A big problem: Animal manure from farming
People love to eat meat, eggs, and dairy. Cows, pigs, and chickens will be a part of the human diet until replacements are found and implemented worldwide. These animals produce immense quantities of manure.
Manure slowly decomposes and gives off two important greenhouse gases: methane and carbon dioxide.
Manures are frequently applied to crops as fertilizer. Unfortunately, crops use and absorb only a small fraction of the nitrogen and phosphorous in these manures ( on average 30%) and the remaining nitrogen and phosphorous runs off into adjacent waterways and ecosystems.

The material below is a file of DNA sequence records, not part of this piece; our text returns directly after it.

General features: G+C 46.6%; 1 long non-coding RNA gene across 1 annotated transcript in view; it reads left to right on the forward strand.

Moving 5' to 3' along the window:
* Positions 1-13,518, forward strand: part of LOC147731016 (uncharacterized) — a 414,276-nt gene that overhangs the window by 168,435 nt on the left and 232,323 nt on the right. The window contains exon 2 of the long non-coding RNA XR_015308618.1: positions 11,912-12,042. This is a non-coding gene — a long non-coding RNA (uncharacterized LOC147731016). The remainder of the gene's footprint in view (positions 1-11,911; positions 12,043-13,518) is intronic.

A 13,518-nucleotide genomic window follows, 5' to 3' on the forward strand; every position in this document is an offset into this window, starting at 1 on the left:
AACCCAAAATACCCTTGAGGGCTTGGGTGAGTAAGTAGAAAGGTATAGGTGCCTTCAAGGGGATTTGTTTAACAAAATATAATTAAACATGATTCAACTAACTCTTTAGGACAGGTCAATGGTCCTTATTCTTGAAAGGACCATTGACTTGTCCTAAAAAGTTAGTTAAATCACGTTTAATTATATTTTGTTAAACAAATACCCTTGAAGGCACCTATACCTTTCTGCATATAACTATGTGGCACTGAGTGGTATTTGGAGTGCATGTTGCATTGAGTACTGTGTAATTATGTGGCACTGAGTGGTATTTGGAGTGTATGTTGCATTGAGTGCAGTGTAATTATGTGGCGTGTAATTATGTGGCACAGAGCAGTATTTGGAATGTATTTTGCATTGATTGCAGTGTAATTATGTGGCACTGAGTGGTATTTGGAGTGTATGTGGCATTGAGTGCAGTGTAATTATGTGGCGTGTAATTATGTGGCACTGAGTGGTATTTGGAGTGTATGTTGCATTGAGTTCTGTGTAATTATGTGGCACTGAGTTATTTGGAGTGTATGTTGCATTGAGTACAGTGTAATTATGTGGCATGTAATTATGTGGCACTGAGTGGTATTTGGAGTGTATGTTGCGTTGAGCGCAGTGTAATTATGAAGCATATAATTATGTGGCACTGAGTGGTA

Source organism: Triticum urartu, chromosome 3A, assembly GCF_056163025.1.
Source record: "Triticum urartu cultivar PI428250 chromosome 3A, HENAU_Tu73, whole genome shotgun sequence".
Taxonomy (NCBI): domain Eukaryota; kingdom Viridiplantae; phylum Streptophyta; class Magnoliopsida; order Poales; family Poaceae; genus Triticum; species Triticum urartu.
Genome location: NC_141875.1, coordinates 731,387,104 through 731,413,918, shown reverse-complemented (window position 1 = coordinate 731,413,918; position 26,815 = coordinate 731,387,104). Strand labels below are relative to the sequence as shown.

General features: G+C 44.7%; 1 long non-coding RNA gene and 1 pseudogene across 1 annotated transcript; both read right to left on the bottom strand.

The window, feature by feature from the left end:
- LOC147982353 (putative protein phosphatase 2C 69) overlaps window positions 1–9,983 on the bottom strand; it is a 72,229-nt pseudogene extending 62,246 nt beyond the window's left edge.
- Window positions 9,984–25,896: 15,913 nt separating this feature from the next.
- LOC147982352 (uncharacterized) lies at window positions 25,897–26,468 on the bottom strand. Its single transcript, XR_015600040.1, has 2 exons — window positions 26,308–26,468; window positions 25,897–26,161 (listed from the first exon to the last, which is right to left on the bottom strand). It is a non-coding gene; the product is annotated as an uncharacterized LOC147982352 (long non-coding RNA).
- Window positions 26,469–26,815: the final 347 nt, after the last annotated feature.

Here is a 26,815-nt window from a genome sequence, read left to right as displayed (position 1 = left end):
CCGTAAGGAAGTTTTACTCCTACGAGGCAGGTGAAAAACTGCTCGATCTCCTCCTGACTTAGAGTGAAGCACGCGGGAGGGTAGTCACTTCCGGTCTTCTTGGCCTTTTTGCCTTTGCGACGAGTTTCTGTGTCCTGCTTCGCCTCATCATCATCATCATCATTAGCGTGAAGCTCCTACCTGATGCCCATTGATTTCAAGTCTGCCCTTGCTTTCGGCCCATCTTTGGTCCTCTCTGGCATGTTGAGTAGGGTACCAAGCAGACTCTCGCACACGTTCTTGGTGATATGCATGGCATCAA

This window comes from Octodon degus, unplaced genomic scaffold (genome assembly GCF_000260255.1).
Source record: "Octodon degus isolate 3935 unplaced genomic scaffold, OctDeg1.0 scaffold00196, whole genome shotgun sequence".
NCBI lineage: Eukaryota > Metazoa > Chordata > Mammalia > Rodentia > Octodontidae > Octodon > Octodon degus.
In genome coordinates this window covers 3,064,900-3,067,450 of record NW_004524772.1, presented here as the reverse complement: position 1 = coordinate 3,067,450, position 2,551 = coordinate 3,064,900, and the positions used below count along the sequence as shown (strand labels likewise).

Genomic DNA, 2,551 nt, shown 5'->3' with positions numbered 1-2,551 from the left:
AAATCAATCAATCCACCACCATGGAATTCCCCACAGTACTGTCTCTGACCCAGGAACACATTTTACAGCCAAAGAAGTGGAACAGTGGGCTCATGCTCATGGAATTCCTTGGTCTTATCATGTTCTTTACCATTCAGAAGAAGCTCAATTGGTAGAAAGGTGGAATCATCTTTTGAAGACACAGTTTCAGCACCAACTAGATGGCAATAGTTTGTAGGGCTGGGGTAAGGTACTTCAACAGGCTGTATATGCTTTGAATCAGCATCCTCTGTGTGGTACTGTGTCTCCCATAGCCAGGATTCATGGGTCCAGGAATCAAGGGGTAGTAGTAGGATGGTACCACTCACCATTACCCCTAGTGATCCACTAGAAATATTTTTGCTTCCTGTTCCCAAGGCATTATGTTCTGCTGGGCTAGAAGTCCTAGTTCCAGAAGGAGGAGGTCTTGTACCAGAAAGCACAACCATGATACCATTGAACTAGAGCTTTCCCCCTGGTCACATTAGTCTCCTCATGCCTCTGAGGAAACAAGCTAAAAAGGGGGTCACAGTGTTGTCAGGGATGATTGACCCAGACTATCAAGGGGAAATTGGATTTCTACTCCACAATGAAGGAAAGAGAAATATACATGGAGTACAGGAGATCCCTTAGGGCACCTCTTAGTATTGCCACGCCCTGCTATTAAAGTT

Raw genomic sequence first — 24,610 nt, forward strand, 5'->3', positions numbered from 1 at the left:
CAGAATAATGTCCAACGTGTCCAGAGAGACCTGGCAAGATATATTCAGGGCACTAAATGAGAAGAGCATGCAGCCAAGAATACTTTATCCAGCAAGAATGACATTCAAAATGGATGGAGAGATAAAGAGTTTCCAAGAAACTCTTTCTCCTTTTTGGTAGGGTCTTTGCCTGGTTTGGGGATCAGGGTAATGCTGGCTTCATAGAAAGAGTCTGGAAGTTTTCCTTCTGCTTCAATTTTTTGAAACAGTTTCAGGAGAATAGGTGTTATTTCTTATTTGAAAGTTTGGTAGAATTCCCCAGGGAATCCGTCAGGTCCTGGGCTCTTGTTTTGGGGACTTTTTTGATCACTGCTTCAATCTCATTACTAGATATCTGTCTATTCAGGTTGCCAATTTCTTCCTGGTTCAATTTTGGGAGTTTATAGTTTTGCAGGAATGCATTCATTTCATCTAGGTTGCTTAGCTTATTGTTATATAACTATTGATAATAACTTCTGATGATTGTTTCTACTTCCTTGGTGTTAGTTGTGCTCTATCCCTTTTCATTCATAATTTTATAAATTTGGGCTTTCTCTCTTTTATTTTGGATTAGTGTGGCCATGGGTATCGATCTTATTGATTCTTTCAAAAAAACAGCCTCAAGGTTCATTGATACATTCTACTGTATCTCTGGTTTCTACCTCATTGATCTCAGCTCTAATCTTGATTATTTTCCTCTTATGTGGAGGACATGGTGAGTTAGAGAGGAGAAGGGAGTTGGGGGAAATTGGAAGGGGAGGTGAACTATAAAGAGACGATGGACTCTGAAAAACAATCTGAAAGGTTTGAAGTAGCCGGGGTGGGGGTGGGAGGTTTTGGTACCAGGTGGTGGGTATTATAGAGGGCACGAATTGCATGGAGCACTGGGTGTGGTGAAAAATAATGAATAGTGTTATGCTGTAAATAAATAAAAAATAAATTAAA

A solution: Use animal manure for microalgal growth
At Demeter, we have developed microalgal growth techniques that use nitrogen and phosphorous in animal wastes from industrial farming operations. These wastes are currently environmental hazards. Our microalgae can remove the nitrogen and phosphorous from these wastes and convert them into useful sugars and fats.